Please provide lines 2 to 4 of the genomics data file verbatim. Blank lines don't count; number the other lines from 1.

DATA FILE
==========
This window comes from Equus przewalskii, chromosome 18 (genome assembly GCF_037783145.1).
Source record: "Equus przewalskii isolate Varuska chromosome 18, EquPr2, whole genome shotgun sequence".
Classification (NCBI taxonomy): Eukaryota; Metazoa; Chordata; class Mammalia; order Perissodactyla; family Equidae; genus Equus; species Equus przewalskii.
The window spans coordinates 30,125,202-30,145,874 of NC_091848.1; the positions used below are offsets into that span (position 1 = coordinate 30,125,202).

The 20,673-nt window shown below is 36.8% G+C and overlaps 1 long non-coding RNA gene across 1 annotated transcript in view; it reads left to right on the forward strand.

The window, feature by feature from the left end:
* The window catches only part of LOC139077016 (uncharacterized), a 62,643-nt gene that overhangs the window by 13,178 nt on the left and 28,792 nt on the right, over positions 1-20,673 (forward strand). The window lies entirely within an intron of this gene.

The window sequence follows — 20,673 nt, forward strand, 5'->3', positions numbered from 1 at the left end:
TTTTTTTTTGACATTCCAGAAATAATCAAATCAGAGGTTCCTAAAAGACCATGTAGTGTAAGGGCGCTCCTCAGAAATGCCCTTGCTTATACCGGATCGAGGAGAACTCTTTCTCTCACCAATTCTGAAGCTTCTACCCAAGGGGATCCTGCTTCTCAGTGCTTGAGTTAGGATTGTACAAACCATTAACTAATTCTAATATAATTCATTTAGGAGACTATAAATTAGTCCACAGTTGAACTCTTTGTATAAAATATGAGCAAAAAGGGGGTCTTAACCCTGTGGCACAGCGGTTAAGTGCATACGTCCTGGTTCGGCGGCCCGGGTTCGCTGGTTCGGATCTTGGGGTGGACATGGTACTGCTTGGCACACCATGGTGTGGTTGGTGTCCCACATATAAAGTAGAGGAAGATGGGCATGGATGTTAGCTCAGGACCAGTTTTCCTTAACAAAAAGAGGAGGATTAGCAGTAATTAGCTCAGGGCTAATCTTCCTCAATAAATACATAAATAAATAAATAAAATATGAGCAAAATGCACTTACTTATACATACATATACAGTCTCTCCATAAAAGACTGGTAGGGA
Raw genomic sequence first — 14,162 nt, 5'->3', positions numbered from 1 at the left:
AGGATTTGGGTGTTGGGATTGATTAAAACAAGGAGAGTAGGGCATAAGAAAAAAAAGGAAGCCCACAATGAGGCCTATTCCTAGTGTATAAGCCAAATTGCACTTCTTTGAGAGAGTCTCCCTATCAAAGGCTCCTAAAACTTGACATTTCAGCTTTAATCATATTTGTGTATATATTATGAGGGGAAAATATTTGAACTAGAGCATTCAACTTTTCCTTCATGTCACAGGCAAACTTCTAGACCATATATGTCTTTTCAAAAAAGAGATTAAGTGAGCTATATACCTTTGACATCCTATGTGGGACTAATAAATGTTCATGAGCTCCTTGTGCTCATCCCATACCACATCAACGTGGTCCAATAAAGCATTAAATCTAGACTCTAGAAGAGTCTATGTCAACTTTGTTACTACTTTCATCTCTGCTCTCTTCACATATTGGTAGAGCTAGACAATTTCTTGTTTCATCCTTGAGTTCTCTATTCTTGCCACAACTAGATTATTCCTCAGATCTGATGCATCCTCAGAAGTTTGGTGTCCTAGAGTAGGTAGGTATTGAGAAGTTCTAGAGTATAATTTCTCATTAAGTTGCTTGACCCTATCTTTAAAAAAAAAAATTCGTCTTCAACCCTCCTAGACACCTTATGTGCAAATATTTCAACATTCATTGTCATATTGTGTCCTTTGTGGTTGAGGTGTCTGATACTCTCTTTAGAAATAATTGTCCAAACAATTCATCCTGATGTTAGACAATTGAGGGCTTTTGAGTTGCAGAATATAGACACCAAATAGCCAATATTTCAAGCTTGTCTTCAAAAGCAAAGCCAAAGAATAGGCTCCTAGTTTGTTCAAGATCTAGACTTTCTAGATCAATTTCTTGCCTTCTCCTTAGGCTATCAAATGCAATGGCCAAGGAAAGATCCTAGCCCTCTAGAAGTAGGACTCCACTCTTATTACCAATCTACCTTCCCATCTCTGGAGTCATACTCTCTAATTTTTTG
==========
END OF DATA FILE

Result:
Source record: "Equus przewalskii isolate Varuska chromosome 18, EquPr2, whole genome shotgun sequence".
Classification (NCBI taxonomy): Eukaryota; Metazoa; Chordata; class Mammalia; order Perissodactyla; family Equidae; genus Equus; species Equus przewalskii.
The window spans coordinates 30,125,202-30,145,874 of NC_091848.1; the positions used below are offsets into that span (position 1 = coordinate 30,125,202).